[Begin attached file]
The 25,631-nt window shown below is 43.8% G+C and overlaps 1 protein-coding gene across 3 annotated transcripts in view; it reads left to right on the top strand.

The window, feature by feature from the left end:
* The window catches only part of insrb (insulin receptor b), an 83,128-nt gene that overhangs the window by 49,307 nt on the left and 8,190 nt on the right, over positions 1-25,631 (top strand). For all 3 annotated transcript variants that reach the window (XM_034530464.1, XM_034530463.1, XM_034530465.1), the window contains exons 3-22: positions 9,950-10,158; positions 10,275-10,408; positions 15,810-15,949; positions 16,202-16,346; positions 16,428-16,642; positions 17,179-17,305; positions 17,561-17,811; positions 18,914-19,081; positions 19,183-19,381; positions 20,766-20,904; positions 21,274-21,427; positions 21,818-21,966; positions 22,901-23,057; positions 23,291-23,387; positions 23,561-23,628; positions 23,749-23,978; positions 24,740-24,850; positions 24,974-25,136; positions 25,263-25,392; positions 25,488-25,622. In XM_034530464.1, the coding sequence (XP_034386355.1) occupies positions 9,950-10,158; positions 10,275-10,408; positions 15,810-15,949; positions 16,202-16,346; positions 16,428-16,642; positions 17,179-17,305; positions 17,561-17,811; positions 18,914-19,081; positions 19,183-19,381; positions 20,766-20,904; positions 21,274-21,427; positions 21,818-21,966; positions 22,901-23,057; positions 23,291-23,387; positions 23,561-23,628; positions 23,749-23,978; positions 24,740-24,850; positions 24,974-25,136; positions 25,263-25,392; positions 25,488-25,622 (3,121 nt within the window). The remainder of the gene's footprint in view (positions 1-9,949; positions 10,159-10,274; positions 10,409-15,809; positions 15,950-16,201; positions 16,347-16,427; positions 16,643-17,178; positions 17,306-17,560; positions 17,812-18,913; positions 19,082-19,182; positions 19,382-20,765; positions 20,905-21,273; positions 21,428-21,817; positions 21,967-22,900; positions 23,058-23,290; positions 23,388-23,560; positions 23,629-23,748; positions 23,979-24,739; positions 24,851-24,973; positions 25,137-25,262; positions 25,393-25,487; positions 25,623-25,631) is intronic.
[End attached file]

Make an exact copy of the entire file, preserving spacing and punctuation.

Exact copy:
The 25,631-nt window shown below is 43.8% G+C and overlaps 1 protein-coding gene across 3 annotated transcripts in view; it reads left to right on the top strand.

The window, feature by feature from the left end:
* The window catches only part of insrb (insulin receptor b), an 83,128-nt gene that overhangs the window by 49,307 nt on the left and 8,190 nt on the right, over positions 1-25,631 (top strand). For all 3 annotated transcript variants that reach the window (XM_034530464.1, XM_034530463.1, XM_034530465.1), the window contains exons 3-22: positions 9,950-10,158; positions 10,275-10,408; positions 15,810-15,949; positions 16,202-16,346; positions 16,428-16,642; positions 17,179-17,305; positions 17,561-17,811; positions 18,914-19,081; positions 19,183-19,381; positions 20,766-20,904; positions 21,274-21,427; positions 21,818-21,966; positions 22,901-23,057; positions 23,291-23,387; positions 23,561-23,628; positions 23,749-23,978; positions 24,740-24,850; positions 24,974-25,136; positions 25,263-25,392; positions 25,488-25,622. In XM_034530464.1, the coding sequence (XP_034386355.1) occupies positions 9,950-10,158; positions 10,275-10,408; positions 15,810-15,949; positions 16,202-16,346; positions 16,428-16,642; positions 17,179-17,305; positions 17,561-17,811; positions 18,914-19,081; positions 19,183-19,381; positions 20,766-20,904; positions 21,274-21,427; positions 21,818-21,966; positions 22,901-23,057; positions 23,291-23,387; positions 23,561-23,628; positions 23,749-23,978; positions 24,740-24,850; positions 24,974-25,136; positions 25,263-25,392; positions 25,488-25,622 (3,121 nt within the window). The remainder of the gene's footprint in view (positions 1-9,949; positions 10,159-10,274; positions 10,409-15,809; positions 15,950-16,201; positions 16,347-16,427; positions 16,643-17,178; positions 17,306-17,560; positions 17,812-18,913; positions 19,082-19,182; positions 19,382-20,765; positions 20,905-21,273; positions 21,428-21,817; positions 21,967-22,900; positions 23,058-23,290; positions 23,388-23,560; positions 23,629-23,748; positions 23,979-24,739; positions 24,851-24,973; positions 25,137-25,262; positions 25,393-25,487; positions 25,623-25,631) is intronic.